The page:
The second planned wave during the Pearl Harbor Attack consisted of 171 planes: 54 B5Ns, 81 D3As, and 36 A6Ms,. They were divided in three groups and commanded by Lieutenant-Commander Shigekazu Shimazaki. Four planes failed to launch because of technical difficulties. All 54 B5Ns belonged the the 1st Group and were loaded with either two 250 kg or six 60 kg general-purpose bombs. Half of the planes were targeted to aircraft and hangars on Kaneohe, Ford Island and Barbers Point, with the other half targeted to Hickam field. EI-311 was one of these planes and, indeed, there is at least one good photo depicting it with the 6-bomb racks attached, flying in formation with other Kates.

A nevertheless capable aircraft compared to its Allied counterparts when introduced, this important plane was nearing obsolescence by 1941. The fact that it became the standard carrier-based torpedo bomber of the Imperial Japanese Navy (IJN) for much of World War II was mostly due to the delayed development of its B6N successor. A total of 1149 were built with no intact example known to having survived today.


It is really hard to believe that Nichimo issued such a great kit back in 1972, featuring nice engraved external details, equally nice wheel bays and an acceptable cockpit. That it is not in direct comparison with the 30 years younger very good Hasegawa tooling is self explanatory, but, still, it looks very promising in the box.

Nichimo reboxed this kit twice, in the late 80’s and in the early 2000s. The specific copy was the 80’s issue, forgotten at a hobby shop in my hometown and discovered in 2005, together with a Ki-45 Nick, an Aichi Jake and a second copy of the Kate, all at killer prices. I bought them all but the second Kate (I should have bought it too…). For a more detailed view at the kit contents, you may read the preview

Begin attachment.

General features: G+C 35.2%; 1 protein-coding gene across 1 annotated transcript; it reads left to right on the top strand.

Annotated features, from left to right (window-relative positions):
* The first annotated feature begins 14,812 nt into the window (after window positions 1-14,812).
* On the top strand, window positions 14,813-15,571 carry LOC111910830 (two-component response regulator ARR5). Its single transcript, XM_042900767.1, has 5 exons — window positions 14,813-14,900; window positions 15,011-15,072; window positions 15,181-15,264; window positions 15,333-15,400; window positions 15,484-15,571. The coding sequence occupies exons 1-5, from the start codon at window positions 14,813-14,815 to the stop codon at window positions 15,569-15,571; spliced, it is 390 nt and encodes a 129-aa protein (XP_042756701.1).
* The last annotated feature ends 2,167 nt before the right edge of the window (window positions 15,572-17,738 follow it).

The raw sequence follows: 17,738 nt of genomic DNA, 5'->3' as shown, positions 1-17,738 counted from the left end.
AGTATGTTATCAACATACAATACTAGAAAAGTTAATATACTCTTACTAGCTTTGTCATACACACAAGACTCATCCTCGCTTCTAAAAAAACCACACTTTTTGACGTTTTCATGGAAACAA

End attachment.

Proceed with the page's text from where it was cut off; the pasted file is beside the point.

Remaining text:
I started by putting the cockpit together, attaching in position the rudder pedals, all boxes, consoles, ammo magazines, the bomb-sight and what I think are oxygen bottles onto the cockpit floor, then trapped it, together with the engine firewall, between the fuselage halves. The instrument panel was then attached in position, followed by the overhead panels. The pilot’s head rest framing looked too crude to my eye, so I fabricated a more delicate looking part with styrene sheet. The pilot and navigator seats had their backs drilled out for more realistic looks and a leftover pilots aiming sight was added, as the kit did not provide any and its absence would be quite prominent.
Basic cockpit color was Hu79 Khaki Drill. The instrument panels, stick grip, consoles and various boxes (including the shallow but good looking sidewall-molded ones) were painted black, brushed with silver and had some “knobs” done with red paint and a fine brush. The pedal pads and stick boot were painted “leather” and the ammo magazines “steel”.

Regarding the basic cockpit color, instructions state “bamboo green”, whereas in many credible net “discussions” various green or gray-ish green, or even tan-ish shades are mentioned, so I went for my “khaki drill” shade. Tom Cleaver has witnessed a “US interior green towards olive” shade by having a look at a Kate cockpit carrying original paint, which I believe is a solid approach in order to achieve a realistic “Nakajima cockpit green” shade.